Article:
4.3.2. Manager Agent (MA)
In order to perform the management of virtual resources and services under the MTC environment, we develop the following basic types of mobile agents to work together under the control of the manager center and accomplish about the resource register, research, monitoring, allocation, and other actions in SRSM.
Resource Register Agent. When a new resource or service is added to the resource layer, the register agent (RGA) will register the resource to the manager center. In addition, the RGA should be able to establish an available list that described the information to locate massive resources. The information will be saved to the resource information database, which provides a reasonable basis to the subsequent resource research and scheduling.
Resource Require Agent. The required agent (RQA) receives the resource and service requirements from various remote UAs. The resource allocation plan, which will soon be sent to the MC to be processed, is specified by the RQA according to user authentication, user requirements, and allocation rules. The RA, during its working process, interacts with the distributed user agents for collecting resource request submitted by them.
Resource Research Agent. The research agent (RSA) realizes the functionalities of providing an efficient and rational resource research approach. In general, the RSA searches the resource layer for the required resources and services according to the tags provided by the manager center and then passes the research results to the organizer agent, to accomplish a research process. If the needed resource is not found, a report with the information of resources not found will be produced by the RSA and be passed to the database through the organized agent. Thus to prevent researching this unfound resource repeatedly when another request comes and asks for the same resource, until this exact resource is registered with its information saved to the resource database.
Resource Monitoring Agent. The resource monitoring agent acts as a monitor that announces the status of resources and other mobile agents and then produces a corresponding report that contributes to the control and regulation actions of the management agent. Moreover, it also estimates the delay time of a resource request, which might be useful and humane for sharing resources and services among remote mobile devices.
Resource Allocation Agent. The allocation agent (ALA) is responsible for resource and service allocation under control of the management agent in MC. The management agent will produce a resource allocation strategy, according to which, the ALA assigns the needed resource to the corresponding user. Through interactions with UA, the ALA is able to transfer the resource, OS, and other services to the user or, more exactly, the MVT.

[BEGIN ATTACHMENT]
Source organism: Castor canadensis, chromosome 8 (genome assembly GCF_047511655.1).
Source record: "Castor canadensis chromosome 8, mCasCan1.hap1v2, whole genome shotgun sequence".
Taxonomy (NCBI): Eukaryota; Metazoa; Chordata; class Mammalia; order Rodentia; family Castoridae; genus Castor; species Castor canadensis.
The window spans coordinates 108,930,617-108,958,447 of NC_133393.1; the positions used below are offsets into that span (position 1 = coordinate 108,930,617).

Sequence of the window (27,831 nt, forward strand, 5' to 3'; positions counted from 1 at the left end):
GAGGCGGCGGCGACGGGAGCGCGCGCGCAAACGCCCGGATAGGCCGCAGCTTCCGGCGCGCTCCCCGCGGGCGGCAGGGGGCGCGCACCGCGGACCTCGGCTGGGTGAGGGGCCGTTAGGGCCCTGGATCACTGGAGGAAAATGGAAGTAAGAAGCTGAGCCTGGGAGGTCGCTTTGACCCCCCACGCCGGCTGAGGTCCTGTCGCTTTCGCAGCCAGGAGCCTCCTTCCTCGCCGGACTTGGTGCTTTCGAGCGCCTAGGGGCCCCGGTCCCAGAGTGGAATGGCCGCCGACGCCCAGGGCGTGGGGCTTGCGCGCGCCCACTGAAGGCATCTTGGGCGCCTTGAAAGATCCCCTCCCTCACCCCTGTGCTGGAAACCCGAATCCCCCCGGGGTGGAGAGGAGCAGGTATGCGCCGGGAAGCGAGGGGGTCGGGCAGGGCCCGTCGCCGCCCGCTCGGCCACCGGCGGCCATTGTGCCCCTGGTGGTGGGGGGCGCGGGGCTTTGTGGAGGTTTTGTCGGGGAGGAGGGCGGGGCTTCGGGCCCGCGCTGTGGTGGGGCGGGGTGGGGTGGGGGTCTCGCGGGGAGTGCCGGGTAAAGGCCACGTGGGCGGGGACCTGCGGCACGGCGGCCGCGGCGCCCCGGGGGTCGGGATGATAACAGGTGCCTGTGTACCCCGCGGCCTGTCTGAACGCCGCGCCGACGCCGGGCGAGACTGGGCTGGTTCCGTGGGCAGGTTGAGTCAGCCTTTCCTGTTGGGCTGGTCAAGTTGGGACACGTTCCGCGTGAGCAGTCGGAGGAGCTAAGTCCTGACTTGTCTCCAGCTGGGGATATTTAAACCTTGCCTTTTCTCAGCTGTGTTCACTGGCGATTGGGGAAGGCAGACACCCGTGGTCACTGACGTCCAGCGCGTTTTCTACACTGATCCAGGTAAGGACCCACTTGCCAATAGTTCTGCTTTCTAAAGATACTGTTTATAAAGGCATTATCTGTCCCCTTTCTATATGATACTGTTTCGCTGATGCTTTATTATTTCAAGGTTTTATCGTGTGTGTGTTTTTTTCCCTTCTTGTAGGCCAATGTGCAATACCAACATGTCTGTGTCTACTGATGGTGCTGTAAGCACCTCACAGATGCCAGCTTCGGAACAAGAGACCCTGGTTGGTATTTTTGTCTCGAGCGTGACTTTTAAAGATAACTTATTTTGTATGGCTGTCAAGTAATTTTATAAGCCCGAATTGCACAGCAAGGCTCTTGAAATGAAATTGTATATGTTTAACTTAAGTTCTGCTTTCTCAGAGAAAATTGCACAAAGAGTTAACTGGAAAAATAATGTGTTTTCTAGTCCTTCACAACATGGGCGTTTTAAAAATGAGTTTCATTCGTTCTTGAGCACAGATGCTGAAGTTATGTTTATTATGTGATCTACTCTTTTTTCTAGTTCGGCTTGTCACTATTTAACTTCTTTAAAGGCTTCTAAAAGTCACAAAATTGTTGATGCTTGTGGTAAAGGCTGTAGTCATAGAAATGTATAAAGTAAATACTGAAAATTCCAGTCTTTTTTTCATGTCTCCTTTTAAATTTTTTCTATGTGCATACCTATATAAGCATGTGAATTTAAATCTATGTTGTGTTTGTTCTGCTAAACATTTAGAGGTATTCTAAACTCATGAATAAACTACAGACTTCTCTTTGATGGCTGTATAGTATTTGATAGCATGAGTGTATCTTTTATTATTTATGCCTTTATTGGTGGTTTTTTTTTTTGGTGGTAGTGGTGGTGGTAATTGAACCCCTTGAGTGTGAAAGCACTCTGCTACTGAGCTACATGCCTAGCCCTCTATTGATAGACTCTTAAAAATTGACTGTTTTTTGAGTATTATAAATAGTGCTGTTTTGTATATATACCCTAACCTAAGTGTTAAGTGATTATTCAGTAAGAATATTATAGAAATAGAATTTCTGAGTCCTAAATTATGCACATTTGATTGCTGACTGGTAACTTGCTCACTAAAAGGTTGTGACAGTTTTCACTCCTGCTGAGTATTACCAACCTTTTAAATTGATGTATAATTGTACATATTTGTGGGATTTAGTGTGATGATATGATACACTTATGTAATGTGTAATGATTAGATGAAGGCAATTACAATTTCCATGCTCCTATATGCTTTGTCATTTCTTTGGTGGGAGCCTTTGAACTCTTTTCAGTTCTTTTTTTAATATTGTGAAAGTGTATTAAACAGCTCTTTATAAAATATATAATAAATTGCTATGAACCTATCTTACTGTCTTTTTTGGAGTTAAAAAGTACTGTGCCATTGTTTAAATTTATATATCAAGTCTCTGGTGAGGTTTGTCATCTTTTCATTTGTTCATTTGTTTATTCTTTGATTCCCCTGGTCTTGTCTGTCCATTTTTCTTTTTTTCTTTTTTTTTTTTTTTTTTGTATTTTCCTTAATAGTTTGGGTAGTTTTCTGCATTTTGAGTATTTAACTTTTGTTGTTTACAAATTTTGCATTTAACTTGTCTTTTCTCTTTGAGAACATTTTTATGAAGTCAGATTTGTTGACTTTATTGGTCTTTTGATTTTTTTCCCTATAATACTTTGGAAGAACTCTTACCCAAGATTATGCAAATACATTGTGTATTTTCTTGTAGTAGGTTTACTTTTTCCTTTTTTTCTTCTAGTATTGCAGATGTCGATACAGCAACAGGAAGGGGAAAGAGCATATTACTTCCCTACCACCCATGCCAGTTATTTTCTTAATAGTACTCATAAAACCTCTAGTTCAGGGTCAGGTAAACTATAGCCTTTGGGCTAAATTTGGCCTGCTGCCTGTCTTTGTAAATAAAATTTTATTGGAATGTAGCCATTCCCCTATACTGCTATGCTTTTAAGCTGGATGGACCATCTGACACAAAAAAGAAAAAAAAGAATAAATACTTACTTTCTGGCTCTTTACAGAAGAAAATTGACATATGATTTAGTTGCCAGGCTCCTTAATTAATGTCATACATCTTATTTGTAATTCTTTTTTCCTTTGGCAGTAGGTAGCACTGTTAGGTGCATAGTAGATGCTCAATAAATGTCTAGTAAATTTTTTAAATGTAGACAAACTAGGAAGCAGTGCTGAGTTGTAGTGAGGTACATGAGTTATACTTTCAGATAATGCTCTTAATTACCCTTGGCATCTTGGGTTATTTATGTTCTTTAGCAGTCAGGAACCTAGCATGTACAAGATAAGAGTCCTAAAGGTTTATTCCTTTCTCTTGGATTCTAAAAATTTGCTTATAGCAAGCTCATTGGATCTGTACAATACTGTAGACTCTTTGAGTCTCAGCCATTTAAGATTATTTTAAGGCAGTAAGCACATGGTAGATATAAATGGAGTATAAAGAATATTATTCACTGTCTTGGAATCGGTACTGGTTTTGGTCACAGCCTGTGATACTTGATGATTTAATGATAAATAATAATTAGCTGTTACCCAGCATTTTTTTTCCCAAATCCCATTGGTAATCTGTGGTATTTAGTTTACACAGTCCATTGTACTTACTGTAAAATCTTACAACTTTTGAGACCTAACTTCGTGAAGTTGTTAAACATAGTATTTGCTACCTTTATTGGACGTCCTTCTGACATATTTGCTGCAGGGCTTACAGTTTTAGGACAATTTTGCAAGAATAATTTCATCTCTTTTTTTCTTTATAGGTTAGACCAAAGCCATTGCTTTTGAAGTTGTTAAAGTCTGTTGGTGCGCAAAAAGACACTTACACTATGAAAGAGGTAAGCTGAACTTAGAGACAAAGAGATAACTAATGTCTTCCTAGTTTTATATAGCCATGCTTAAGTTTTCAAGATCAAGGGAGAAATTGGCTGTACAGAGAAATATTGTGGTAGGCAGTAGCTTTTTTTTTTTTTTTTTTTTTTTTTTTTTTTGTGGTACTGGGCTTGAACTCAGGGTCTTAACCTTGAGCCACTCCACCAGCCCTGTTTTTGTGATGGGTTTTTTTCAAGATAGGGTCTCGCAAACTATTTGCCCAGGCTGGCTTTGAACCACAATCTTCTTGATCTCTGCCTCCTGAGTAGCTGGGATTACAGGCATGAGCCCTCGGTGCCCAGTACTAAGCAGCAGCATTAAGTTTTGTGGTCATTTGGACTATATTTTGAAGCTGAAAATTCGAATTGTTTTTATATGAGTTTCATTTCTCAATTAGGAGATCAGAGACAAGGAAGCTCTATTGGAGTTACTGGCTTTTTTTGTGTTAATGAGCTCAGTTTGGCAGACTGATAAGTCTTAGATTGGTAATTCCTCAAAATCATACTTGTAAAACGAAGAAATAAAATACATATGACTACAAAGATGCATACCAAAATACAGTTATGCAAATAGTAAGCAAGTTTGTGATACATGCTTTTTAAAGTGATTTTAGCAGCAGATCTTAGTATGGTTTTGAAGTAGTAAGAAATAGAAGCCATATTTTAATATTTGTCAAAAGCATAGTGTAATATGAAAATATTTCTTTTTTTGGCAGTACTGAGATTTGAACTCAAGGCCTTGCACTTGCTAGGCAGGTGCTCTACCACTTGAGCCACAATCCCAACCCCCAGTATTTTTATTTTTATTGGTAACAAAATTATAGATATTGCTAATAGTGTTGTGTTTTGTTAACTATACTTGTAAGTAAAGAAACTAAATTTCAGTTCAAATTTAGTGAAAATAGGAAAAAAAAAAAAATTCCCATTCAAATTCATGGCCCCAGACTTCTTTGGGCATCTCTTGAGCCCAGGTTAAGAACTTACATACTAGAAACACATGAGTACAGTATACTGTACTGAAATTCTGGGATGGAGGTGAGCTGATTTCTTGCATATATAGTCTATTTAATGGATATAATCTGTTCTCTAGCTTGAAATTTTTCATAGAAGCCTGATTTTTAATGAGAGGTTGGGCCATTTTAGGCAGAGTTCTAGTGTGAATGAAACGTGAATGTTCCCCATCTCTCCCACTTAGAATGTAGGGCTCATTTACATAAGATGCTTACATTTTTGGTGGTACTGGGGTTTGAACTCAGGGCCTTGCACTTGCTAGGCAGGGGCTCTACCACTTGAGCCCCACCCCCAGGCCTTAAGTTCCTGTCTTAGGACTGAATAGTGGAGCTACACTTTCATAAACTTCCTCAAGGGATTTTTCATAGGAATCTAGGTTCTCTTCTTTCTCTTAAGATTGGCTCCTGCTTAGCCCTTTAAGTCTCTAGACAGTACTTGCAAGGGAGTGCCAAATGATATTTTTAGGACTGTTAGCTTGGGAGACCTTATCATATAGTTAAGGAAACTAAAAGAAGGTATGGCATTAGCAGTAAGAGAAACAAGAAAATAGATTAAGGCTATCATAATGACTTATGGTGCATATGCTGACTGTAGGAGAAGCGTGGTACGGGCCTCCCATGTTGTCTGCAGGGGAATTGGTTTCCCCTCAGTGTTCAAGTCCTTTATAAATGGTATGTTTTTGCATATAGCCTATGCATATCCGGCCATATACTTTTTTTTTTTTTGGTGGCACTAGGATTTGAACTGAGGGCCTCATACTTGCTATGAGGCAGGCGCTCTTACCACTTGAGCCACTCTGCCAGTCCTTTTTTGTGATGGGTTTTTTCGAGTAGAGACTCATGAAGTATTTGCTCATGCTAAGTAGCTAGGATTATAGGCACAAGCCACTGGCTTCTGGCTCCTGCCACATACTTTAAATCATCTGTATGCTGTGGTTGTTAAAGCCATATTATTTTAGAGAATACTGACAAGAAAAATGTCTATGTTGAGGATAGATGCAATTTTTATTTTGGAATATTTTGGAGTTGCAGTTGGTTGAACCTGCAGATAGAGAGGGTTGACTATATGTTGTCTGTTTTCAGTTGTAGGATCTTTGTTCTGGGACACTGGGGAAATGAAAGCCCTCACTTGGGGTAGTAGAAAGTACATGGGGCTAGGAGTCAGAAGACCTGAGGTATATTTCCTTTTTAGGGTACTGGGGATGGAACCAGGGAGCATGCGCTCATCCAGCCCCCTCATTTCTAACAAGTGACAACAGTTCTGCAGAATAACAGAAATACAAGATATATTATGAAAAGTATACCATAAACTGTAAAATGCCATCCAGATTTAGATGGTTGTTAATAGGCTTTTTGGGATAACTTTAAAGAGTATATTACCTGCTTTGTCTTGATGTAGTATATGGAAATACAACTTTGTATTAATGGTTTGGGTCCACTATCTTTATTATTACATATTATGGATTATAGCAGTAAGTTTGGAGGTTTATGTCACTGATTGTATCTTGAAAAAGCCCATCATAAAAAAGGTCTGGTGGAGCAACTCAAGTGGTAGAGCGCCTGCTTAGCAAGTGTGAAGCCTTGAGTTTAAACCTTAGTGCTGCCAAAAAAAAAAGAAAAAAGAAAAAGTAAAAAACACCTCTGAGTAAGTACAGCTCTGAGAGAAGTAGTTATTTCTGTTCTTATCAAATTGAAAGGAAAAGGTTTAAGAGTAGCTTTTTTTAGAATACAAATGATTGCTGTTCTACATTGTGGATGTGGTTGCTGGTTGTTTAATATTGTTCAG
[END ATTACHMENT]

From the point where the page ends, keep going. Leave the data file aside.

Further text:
Resource Update Agent. As noted previously that all the updates, modifications, and changes will be saved to the remote transparent server, it thus highlights the necessity of updating the resource information in SRSM. The update agent (UDA) can update the changes to the resource layer under the guidance of manager center. In fact, when the user asks for some service, the contacts, for example, from network, they can get the contacts saved before through cooperation of MC and other mobile agents. And if the user adds a new contact record to his contacts, this new record will be checked by the UDA and be written to the where the original contacts are. With the UDA, all the increased record of VDF will be updated to the resource layer. At the same time, the information of its change will be updated to the MC.
4.4. Distributed Resource Storage
In the three-layered architecture of SRSM, the distributed resource storage works on the resource layer, with the task of storing all shared resources and services. As Figure 6 shows, the resources and services are divided into public VDF, private VDF, and mixed VDF according to the service mode. Respectively, different VDFs are distributed and stored in a different server, that is, public resource node, private resource node, mixed resource node, and other resource nodes, which facilitates the management a lot.